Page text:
A 62-year-old Hoquiam man was sentenced to four years in prison over what a federal judge called his role as the “Pied Piper” in a ring of hallucinogenic mushroom cultivators and dealers, according to the U.S. Attorney’s Office.
Michael J. Maki was sentenced Nov. 5 in U.S. District Court in Tacoma after pleading guilty to charges of conspiracy, cultivation and distribution involving the illegal mushrooms in May of this year. In addition to his prison time, Maki will also forfeit to the federal government his home and rural compound in Grays Harbor County where he personally cultivated the illegal mushrooms.
The federal Drug Enforcement Administration began investigating the ring in October 2009, intercepting calls to Maki’s cell phone. The wiretap and other evidence led to search warrants executed at four mushroom cultivation sites, including Maki’s home outside Hoquiam, and the arrest of six people, including Maki’s adult son.
U.S. District Judge Ronald B. Leighton called Maki’s involvement of his son “despicable,” and handed down a harsher sentence for him in recognition of his leadership role.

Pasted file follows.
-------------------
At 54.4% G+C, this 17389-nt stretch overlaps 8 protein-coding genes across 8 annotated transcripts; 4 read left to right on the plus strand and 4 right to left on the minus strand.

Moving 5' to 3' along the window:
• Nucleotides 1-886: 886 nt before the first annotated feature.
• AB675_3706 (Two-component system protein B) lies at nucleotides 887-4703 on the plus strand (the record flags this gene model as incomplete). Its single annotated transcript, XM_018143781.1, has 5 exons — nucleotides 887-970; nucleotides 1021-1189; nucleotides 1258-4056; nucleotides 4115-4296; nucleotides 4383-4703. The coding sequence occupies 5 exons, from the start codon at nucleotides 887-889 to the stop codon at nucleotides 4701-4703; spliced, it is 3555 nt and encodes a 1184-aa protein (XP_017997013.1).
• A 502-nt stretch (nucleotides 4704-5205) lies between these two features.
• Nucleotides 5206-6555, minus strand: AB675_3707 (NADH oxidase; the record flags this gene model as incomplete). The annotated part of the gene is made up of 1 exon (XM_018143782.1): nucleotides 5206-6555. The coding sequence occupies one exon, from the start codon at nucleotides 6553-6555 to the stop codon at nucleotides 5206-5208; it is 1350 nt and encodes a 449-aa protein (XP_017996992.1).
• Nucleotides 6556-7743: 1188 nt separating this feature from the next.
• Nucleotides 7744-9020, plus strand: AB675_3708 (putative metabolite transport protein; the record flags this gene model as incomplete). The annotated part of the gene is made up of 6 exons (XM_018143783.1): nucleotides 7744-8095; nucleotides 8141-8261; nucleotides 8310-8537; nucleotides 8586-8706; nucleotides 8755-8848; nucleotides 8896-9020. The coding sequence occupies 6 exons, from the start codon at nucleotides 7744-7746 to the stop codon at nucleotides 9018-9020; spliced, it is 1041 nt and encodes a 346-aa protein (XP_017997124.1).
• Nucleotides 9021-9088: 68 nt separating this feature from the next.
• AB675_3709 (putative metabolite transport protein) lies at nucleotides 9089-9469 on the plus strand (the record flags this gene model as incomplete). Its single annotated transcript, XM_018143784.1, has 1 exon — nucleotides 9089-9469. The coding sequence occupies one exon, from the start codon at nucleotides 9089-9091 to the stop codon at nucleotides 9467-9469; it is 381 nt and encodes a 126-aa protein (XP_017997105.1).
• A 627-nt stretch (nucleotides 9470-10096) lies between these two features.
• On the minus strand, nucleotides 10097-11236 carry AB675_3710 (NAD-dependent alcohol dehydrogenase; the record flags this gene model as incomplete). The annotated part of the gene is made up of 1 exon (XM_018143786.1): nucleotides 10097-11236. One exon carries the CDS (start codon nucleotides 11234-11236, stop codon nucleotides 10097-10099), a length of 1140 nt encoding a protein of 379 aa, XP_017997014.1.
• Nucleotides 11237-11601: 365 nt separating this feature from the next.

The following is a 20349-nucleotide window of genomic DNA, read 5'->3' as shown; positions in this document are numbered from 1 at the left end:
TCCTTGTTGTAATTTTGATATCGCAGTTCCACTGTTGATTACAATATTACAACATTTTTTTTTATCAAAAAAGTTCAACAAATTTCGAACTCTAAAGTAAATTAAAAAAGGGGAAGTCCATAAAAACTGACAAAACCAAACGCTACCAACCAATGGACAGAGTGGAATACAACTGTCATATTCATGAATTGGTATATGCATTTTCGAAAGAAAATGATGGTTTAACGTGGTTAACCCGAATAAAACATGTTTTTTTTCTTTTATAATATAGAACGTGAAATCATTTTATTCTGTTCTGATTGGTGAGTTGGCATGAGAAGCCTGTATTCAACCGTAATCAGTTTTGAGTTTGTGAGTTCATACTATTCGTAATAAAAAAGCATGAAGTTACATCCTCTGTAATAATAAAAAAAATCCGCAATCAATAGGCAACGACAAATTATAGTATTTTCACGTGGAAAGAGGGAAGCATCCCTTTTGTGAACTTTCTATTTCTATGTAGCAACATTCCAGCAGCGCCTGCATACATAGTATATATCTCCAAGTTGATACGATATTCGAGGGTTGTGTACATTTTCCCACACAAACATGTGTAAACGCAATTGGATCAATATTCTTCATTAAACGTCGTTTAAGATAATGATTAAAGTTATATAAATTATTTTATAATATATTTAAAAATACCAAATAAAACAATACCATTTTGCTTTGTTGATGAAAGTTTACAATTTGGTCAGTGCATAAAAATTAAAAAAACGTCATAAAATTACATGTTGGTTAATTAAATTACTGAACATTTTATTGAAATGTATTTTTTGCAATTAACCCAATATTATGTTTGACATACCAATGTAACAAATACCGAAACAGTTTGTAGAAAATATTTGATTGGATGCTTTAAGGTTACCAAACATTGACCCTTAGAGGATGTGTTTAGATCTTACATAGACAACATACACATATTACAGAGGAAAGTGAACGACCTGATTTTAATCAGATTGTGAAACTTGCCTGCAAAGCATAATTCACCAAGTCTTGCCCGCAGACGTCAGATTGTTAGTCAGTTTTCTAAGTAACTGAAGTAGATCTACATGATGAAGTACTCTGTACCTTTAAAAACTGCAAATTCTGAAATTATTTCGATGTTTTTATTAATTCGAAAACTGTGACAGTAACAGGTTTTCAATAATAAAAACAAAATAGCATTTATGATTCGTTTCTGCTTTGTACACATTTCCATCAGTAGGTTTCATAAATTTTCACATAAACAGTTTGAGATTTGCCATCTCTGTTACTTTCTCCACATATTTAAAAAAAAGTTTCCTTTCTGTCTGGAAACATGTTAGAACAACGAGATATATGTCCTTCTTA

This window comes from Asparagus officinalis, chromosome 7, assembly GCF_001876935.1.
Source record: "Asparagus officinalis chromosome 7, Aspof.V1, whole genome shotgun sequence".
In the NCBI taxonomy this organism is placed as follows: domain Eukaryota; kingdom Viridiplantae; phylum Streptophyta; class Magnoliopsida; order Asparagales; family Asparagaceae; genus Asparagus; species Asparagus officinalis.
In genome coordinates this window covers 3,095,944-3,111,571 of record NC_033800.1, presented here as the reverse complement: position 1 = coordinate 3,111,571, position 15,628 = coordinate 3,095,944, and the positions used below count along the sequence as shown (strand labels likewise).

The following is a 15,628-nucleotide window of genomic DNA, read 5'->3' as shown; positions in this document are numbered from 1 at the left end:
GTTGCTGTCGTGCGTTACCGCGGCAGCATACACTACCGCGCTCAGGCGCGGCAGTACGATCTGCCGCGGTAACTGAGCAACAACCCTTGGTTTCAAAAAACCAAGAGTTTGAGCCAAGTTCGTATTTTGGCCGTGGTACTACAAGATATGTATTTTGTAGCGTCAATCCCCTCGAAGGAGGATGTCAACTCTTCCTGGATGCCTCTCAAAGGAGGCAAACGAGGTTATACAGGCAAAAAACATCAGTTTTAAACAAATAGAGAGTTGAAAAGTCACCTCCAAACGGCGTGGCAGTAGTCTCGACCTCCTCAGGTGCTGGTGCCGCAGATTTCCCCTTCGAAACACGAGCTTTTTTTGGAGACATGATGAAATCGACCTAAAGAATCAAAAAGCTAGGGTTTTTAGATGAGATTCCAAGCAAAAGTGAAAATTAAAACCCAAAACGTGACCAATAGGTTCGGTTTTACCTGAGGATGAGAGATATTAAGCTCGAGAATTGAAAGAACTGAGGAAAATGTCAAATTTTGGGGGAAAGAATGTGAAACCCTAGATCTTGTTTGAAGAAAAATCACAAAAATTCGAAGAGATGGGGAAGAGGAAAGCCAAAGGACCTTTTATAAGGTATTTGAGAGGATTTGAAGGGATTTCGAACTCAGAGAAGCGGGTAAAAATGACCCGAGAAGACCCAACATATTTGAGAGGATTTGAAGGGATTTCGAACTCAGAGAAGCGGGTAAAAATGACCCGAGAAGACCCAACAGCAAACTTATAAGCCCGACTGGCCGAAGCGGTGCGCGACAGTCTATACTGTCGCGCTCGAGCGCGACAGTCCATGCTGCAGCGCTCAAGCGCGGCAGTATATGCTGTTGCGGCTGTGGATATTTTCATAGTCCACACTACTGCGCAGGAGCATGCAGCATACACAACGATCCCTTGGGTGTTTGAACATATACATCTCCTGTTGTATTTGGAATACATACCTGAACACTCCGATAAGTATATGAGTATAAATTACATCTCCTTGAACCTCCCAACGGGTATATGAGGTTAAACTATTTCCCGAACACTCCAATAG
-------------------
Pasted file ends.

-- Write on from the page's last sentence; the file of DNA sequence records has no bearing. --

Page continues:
Assistant U.S. Attorney Mark Parrent prosecuted the case, showing Maki’s group sold or brokered the sale of hundreds of pounds of dried mushrooms, which represent hundreds of thousands of doses. On the day Maki was arrested, he had another 60 pounds of mushrooms in four duffel bags, which were to be sold for $30,000.
This was an Organized Crime and Drug Enforcement Task Force investigation, providing supplemental federal funding to the federal and state agencies involved. The case was investigated by DEA Offices in Seattle, Salt Lake City and Portland, Ore.; the Grays Harbor County Sheriff’s Office; the Thurston County Sheriff’s Office; the Lewis County Sheriff’s Office; the Pacific County Sheriff’s Office; the Washington State Patrol; the Sandy, Utah, Police Department; and the Washington County, Ore., Sheriff’s Office.